Russia dispatched a convoy of some 270 white-painted Kamaz trucks with humanitarian supplies for the population of the war-torn south-east Ukraine on August 12
© ITAR-TASS/Dmitry Rogulin
DONETSK, August 22. /ITAR-TASS/. A total of 70 trucks from the Russian humanitarian aid convoy cleared border customs, entered the Ukrainian territory and currently proceed in the direction of the embattled Luhansk region in the south-east of the country.
Russia dispatched a convoy of some 270 white-painted Kamaz trucks with humanitarian supplies for the population of the war-torn south-east Ukraine on August 12. The humanitarian supplies include foodstuffs, baby food, medicines and drinking water.
The convoy reached Russia’s southern Rostov region, bordering on Ukraine, on August 17 and until Thursday was idling near the border waiting for the permission to enter Russia’s neighboring country.
The week-long delay in the delivery of the humanitarian cargo was blasted on Friday morning by the Russian Foreign Ministry, which said in its statement that such situation was intolerable.
INFOGRAPHICSHumanitarian aid to southeastern UkraineHumanitarian aid to southeastern Ukraine
Russia has sent a humanitarian cargo to Ukraine to deliver food, medicines and water to the conflict zone. Infographics by ITAR-TASS
“We have a strong feeling that the current Ukrainian authorities are intentionally dragging out the delivery of the humanitarian aid to create the situation, when there would be no one left the assistance was intended for,” the ministry’s statement said. “It seems that Kiev set the task of the all-embracing mop-up operation in Lugansk and Donetsk ahead of the [Ukrainian] Independence Day on August 24.”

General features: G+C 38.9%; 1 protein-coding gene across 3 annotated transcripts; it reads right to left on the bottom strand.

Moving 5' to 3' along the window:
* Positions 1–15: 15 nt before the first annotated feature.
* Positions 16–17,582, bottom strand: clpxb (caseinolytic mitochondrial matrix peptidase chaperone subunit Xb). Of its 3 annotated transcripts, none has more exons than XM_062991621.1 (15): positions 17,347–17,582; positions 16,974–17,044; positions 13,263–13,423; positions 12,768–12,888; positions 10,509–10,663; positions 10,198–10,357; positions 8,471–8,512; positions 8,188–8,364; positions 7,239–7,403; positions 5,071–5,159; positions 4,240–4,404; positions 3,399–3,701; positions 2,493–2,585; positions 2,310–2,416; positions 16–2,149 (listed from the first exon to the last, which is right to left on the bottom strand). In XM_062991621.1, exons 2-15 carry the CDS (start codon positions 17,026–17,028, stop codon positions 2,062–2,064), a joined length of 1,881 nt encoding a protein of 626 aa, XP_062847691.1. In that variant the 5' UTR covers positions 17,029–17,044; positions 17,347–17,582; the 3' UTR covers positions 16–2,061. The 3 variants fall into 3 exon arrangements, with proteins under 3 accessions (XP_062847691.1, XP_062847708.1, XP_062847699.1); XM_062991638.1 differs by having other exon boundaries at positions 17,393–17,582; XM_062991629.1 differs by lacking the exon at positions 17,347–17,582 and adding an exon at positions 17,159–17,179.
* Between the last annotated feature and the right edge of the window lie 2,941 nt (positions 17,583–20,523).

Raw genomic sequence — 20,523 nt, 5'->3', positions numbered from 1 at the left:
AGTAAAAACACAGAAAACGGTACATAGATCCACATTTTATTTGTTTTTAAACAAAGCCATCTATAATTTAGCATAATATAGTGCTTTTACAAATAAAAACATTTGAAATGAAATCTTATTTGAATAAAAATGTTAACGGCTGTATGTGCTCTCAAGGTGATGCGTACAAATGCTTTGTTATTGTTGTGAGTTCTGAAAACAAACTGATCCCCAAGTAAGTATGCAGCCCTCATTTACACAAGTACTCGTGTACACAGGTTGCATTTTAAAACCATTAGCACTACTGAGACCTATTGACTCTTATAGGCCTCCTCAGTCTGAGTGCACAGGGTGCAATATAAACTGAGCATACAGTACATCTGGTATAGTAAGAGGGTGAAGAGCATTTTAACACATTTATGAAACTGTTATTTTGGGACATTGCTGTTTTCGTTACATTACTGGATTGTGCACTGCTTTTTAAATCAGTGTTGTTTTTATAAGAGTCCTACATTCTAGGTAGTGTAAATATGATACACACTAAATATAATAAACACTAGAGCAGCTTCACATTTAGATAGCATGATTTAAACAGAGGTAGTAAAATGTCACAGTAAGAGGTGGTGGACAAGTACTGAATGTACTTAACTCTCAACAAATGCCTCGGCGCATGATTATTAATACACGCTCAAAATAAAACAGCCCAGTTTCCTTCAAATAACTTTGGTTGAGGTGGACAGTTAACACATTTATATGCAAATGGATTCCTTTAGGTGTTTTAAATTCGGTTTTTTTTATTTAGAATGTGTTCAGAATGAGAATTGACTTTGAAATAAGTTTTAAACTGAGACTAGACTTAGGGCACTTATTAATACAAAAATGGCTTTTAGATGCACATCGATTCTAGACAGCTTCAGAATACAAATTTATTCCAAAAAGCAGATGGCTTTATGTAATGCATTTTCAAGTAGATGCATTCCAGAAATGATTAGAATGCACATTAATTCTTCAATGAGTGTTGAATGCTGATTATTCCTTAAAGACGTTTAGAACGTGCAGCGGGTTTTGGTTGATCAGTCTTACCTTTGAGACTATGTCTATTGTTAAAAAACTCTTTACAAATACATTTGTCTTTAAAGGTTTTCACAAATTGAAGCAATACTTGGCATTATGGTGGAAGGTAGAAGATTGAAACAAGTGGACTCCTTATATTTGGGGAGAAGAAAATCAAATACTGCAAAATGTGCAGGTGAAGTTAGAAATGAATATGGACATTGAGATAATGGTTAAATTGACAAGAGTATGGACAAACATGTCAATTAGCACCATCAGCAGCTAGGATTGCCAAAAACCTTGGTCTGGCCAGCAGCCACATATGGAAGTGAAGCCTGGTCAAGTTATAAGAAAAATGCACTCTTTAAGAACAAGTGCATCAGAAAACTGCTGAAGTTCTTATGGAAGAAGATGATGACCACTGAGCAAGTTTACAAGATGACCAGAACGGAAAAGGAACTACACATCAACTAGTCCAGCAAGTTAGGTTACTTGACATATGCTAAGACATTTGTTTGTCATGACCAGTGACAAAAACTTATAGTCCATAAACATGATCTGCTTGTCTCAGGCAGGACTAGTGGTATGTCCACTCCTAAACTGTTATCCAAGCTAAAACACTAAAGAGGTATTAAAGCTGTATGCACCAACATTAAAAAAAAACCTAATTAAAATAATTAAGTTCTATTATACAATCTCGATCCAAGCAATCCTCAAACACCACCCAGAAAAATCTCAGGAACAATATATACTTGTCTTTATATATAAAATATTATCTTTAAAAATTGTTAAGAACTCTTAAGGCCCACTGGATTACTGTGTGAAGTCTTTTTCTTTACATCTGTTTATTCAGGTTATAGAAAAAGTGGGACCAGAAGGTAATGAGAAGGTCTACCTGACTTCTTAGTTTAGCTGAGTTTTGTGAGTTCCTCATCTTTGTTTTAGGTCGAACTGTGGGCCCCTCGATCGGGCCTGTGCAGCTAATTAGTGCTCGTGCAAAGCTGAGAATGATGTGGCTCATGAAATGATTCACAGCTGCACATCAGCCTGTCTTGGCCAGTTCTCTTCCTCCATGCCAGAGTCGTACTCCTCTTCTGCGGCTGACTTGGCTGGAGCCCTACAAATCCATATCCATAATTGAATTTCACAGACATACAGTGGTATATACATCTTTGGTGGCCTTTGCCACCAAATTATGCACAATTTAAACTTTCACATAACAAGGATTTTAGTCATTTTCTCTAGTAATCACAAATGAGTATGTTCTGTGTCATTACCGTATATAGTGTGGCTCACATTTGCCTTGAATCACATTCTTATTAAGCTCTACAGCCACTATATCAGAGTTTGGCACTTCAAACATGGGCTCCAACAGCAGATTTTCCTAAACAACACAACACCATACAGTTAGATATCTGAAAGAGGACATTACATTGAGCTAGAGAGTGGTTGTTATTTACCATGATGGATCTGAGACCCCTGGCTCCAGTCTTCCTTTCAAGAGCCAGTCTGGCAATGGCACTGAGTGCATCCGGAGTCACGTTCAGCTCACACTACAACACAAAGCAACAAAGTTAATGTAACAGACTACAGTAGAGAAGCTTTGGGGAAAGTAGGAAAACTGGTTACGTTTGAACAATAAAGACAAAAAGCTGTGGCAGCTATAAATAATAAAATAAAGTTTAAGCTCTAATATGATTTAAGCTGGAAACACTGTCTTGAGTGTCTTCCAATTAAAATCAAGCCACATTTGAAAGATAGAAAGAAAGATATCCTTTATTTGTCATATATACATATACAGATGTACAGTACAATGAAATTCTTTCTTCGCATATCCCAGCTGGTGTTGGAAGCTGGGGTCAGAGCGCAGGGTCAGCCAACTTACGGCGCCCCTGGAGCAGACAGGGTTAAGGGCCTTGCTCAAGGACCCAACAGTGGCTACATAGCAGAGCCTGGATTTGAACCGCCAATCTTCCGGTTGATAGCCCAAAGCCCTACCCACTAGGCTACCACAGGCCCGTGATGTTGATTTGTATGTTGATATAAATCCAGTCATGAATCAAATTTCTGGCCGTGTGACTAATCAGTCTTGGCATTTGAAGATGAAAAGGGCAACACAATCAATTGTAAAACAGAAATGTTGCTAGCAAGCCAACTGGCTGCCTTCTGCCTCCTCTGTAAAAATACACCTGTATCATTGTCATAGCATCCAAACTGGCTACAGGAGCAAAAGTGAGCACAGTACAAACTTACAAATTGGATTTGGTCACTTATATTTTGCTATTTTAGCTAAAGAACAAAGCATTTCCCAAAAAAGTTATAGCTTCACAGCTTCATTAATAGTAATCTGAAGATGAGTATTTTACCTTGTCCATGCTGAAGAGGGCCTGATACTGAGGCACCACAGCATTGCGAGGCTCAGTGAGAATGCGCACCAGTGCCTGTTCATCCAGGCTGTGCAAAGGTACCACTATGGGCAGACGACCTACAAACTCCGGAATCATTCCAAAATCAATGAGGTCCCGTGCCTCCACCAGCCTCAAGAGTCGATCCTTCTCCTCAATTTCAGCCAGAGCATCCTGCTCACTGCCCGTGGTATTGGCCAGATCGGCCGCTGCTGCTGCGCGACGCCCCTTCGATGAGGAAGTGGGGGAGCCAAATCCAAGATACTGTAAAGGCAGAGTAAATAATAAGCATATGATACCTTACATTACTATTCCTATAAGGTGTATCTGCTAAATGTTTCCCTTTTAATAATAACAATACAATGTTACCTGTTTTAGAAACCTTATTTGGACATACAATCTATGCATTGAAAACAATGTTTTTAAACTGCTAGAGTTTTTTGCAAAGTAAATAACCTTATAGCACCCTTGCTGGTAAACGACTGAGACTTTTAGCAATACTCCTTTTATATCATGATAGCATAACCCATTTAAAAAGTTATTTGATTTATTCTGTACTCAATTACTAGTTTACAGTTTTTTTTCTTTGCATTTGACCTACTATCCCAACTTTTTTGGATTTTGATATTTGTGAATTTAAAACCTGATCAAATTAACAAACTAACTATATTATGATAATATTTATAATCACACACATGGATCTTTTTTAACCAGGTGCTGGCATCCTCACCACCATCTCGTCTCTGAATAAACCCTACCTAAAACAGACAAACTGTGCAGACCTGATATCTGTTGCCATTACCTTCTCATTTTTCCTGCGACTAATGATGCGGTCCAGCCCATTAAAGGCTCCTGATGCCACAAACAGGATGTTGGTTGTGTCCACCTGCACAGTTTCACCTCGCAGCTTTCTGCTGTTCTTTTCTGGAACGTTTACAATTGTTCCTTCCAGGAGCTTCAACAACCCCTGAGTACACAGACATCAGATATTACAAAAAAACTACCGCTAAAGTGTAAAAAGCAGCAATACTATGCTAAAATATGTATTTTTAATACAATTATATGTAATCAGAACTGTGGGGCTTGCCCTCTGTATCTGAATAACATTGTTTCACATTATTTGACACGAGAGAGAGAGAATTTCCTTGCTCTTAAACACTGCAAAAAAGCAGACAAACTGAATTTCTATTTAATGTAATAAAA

“The convoy with tons of the much needed humanitarian cargo for people of these regions has been idling for a week on the Russian-Ukrainian border. During this period of time Russia implied unprecedented efforts to settle the necessary formalities in all directions and at all levels possible,” the statement said.
A spokesman for Russia’s southern customs department, Rayan Farukshin, told Itar-Tass that first 34 Kamaz trucks with Russian humanitarian aid were permitted to clear the customs service on the Ukrainian territory and to proceed in the direction of Luhansk on Friday morning.

Gazprom pays additional $10 million for Europe-bound gas transit via Ukraine in July

 August 21, 14:04 UTC+4
Gazprom made advance payments to Ukrainian national energy company Naftogaz in 2012-2013 to ensure natural gas transit via Ukraine until mid-2014
© ITAR-TASS/Vitaly Grabar
MOSCOW, August 21. /ITAR-TASS/. Gazprom has paid an additional $10.54 million for Europe-bound gas transit via Ukraine in July, Gazprom spokesman Sergei Kupriyanov said on Thursday.